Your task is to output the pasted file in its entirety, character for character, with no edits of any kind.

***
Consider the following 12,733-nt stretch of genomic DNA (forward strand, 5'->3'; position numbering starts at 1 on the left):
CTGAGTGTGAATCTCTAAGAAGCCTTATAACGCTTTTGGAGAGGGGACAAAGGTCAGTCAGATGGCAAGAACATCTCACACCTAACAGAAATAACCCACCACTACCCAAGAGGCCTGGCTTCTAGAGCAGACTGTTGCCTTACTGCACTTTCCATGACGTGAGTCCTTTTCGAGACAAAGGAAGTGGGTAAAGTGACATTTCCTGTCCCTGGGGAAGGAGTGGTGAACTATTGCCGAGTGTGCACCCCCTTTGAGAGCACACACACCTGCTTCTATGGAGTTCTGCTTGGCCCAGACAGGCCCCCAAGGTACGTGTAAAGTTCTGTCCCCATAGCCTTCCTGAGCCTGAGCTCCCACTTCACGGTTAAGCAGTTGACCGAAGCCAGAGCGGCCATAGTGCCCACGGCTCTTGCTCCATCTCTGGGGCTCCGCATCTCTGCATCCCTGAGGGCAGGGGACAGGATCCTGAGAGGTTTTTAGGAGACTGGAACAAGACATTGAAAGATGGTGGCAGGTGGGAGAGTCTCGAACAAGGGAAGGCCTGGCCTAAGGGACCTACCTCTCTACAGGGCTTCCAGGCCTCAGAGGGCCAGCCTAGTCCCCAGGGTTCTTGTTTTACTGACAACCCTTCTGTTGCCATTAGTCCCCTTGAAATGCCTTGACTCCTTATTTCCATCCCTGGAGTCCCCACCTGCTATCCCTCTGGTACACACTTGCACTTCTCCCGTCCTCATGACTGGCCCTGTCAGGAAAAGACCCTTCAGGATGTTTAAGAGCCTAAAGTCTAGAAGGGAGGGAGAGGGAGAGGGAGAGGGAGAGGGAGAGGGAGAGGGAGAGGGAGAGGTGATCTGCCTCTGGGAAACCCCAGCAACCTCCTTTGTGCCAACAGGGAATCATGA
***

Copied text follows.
Consider the following 12,733-nt stretch of genomic DNA (forward strand, 5'->3'; position numbering starts at 1 on the left):
CTGAGTGTGAATCTCTAAGAAGCCTTATAACGCTTTTGGAGAGGGGACAAAGGTCAGTCAGATGGCAAGAACATCTCACACCTAACAGAAATAACCCACCACTACCCAAGAGGCCTGGCTTCTAGAGCAGACTGTTGCCTTACTGCACTTTCCATGACGTGAGTCCTTTTCGAGACAAAGGAAGTGGGTAAAGTGACATTTCCTGTCCCTGGGGAAGGAGTGGTGAACTATTGCCGAGTGTGCACCCCCTTTGAGAGCACACACACCTGCTTCTATGGAGTTCTGCTTGGCCCAGACAGGCCCCCAAGGTACGTGTAAAGTTCTGTCCCCATAGCCTTCCTGAGCCTGAGCTCCCACTTCACGGTTAAGCAGTTGACCGAAGCCAGAGCGGCCATAGTGCCCACGGCTCTTGCTCCATCTCTGGGGCTCCGCATCTCTGCATCCCTGAGGGCAGGGGACAGGATCCTGAGAGGTTTTTAGGAGACTGGAACAAGACATTGAAAGATGGTGGCAGGTGGGAGAGTCTCGAACAAGGGAAGGCCTGGCCTAAGGGACCTACCTCTCTACAGGGCTTCCAGGCCTCAGAGGGCCAGCCTAGTCCCCAGGGTTCTTGTTTTACTGACAACCCTTCTGTTGCCATTAGTCCCCTTGAAATGCCTTGACTCCTTATTTCCATCCCTGGAGTCCCCACCTGCTATCCCTCTGGTACACACTTGCACTTCTCCCGTCCTCATGACTGGCCCTGTCAGGAAAAGACCCTTCAGGATGTTTAAGAGCCTAAAGTCTAGAAGGGAGGGAGAGGGAGAGGGAGAGGGAGAGGGAGAGGGAGAGGGAGAGGGAGAGGTGATCTGCCTCTGGGAAACCCCAGCAACCTCCTTTGTGCCAACAGGGAATCATGA